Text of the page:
I can see clearly NOW - KSU Q49 Reflections

Trains With Rainbow


Here is the companion piece to the NSC Reflections – Kansas City’s different take on their PSR experience, so far. Unlike NSC, the actual fell (just) short on their EPS versus consensus expectations, but unlike their partners in the Meridian Speedway, KCS grew earnings quite nicely (+17% YOY); they produced the most optimistic guidance of the group (70% of the commodity-based listed as “favorable” for 2020 leading to a cumulative target of low single-digit volume growth – albeit H2-weighted also; mid-single-digit revenues; hitting their 2021 OR target in 2020 – 60-61% and then forecasting sub-60% now for ’21). CEO (and Innovator/Railroader of the Year – railroad’s version of the double-play-er) Pat Ottensmeyer will be golfing – I mean providing an update – the next two days at the AFB* Rail Investor Conferences the next two days….I am sure he will be confident and upbeat. Meanwhile, let’s finally bring on Johnny Nash:

“I can see clearly now the rain is gone/I can see all obstacles in my way
Gone are the dark clouds that had me blind
It's gonna be a bright (bright)
Bright (bright) sunshiny day!”

Ok, it’s not completely clear – here is a summary of headwinds, tailwinds, questions marks, and wild cards:

  • Headwinds: The Industrial economy (and overall flat-lining Mexican economy); the auto cycle
  • Tailwinds: USMCA/NAFTA 2.0 (at least in terms of risk-removal); Pat worked very hard on this….and the investigation into rail monopoly practices in chemical traffic in and around Vera Cruz was finalized with minimal impact ion KCS. In addition, the new growth leader for the carrier, “Mexican Energy Reform” refined products, has a much bigger secular case than cyclical effect….
  • Investor-perceived Tailwind: The new capital structure (more below)
  • Biggest Tailwind – the KCS experience with PSR – their OR performance (62.4%, -190bps) but even more so the accelerated OR targets, improved operating metric, and clearly achievable $125mm (run rate 2021) productivity target….That target was (surprise!) considered “conservative” - there’s more to go of course (the 2% increase in operating expense didn’t fit perfectly with a 1% decline in volume) and Sameh Fahmy sees opportunities in rail cars, fuel, crews….
  • Question Marks – Intermodal and Automotive- the performance of what has been the primary growth drivers for KCS was lackluster in Q4 (IM volumes down 5% and autos -6%) and 2019 as a whole, even if not entirely the carrier’s fault (certainly not in the latter). Even Cross-Border IM growth has slowed to +12%; the conditions for IM improvement, from a political as well as truck-competitive sense, should allow for trend recovery in ’20. Also in the “?” category:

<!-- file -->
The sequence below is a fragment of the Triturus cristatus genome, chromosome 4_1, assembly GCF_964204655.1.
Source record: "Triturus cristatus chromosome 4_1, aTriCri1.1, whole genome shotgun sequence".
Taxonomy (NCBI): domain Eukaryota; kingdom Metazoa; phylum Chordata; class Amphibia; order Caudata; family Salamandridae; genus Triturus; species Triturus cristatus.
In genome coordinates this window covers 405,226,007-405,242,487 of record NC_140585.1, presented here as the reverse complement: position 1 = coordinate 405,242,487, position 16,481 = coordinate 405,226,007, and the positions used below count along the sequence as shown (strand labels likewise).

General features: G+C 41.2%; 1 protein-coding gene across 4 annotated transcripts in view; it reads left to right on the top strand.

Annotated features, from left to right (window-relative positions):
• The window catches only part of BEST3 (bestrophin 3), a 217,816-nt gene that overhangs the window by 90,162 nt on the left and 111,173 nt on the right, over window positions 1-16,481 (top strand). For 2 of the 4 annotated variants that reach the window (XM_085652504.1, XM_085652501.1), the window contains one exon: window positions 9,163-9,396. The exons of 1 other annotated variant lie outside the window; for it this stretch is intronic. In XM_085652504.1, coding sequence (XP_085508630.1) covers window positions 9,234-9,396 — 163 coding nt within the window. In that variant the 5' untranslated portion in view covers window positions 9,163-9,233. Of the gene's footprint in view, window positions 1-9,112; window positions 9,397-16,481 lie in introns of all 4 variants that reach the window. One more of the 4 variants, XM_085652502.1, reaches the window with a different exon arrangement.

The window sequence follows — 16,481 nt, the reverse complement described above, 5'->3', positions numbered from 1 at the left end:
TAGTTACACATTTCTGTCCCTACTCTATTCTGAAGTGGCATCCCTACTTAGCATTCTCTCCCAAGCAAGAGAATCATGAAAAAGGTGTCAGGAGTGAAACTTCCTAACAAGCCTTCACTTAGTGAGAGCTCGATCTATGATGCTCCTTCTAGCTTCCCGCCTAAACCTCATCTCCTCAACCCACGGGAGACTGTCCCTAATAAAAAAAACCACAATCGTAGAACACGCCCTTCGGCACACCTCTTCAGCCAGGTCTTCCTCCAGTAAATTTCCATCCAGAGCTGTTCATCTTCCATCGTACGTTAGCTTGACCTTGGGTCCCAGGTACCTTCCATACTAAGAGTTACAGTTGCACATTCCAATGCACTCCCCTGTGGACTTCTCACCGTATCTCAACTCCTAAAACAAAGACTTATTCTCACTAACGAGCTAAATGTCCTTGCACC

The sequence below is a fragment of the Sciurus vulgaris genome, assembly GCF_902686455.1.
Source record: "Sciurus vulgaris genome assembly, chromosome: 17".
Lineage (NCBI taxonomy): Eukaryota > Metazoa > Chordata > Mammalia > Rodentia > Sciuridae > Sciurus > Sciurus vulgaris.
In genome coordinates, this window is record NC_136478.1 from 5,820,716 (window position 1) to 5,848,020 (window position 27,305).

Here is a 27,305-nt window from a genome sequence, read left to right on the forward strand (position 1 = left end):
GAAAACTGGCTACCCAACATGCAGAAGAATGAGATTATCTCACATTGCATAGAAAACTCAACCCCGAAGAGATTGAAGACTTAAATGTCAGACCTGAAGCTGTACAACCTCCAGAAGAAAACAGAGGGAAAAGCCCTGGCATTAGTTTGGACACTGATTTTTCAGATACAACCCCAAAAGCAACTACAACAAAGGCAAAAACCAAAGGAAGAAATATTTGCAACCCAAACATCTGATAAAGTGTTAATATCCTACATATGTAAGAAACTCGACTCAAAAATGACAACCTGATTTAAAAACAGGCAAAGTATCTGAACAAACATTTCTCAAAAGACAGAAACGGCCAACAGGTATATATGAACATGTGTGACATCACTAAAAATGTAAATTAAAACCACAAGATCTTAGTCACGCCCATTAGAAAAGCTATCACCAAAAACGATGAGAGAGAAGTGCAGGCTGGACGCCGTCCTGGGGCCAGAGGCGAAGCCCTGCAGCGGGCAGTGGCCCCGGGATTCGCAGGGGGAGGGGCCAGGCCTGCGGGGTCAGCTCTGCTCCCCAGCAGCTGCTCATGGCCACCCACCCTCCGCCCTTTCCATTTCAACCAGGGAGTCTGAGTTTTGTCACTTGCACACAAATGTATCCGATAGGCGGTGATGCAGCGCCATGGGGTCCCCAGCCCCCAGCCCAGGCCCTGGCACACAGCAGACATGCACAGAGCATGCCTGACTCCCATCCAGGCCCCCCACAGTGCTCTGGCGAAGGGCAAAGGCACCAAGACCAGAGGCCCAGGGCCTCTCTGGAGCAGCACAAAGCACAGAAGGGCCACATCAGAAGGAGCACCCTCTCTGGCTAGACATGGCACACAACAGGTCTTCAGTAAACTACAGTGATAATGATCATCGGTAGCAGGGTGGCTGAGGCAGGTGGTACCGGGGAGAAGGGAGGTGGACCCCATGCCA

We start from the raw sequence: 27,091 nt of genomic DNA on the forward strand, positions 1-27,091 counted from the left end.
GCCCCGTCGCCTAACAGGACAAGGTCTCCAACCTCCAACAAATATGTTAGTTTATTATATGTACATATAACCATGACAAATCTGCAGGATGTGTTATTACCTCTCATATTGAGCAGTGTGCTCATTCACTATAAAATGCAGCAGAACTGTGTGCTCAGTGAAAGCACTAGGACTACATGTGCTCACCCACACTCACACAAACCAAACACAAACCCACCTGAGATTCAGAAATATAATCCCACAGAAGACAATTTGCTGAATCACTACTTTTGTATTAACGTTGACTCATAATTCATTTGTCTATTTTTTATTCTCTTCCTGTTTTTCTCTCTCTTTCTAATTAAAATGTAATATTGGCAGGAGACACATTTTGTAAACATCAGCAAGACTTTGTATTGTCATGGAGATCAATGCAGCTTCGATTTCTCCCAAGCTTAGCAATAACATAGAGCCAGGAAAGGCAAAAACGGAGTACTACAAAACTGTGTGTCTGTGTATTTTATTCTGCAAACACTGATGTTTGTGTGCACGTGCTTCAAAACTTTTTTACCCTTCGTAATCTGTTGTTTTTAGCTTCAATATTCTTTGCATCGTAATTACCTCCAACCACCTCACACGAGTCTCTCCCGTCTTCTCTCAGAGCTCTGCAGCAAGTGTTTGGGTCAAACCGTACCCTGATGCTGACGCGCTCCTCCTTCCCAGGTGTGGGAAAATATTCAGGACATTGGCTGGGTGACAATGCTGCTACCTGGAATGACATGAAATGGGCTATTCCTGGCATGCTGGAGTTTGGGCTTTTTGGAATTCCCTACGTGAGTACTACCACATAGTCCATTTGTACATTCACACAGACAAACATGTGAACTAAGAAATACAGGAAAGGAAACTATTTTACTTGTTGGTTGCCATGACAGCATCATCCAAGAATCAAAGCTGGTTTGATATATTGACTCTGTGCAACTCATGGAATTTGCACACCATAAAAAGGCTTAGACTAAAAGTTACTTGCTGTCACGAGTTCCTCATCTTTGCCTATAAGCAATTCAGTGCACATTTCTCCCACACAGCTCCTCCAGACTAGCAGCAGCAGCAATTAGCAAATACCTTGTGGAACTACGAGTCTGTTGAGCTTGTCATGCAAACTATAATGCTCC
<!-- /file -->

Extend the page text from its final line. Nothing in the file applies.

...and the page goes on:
• Mexican rail labor reform – something we need to know more about….
    • Mexican rail car fleet ownership trends – something that I need to know more about
    • A bad trend in US rail reporting – Dude, where’s my (Safety numbers)
    •  “ “ “ “ “ “ “ - ROIC? Especially in light of the changed Capital Allocation Strategy, the importance of IM, etc….
    • CFO Mike Upchurch on the call: “I think at this point you should take away (we do)….our focus has shifted from more Capex relative to shareholder distributions (to the opposite – and) that should be viewed as favorable in light of the increased free cash flow”….I agree, with my usual concerns. The answered in the firm) negative to the suggestion that this changed policy, announced late last year, was in response to lower/fewer
      growth opportunities (see above; I hope that is correct and the market is betting that it is….).
  • Wild Cards – the political leaders of both countries! (see trade; metals tariffs, energy reform, nationalization, etc, etc, etc). Heck, KCS announced that the cancellation of the (supposedly contractually binding) Mexico City Airport project by AMLO last year cost them, 4 cents in the quarter….

“Look around, there’s (almost) nothing but Blue Skies!”

Next, Reflection on the North….


*Annual Florida Boondoggle


Anthony B. Hatch
abh consulting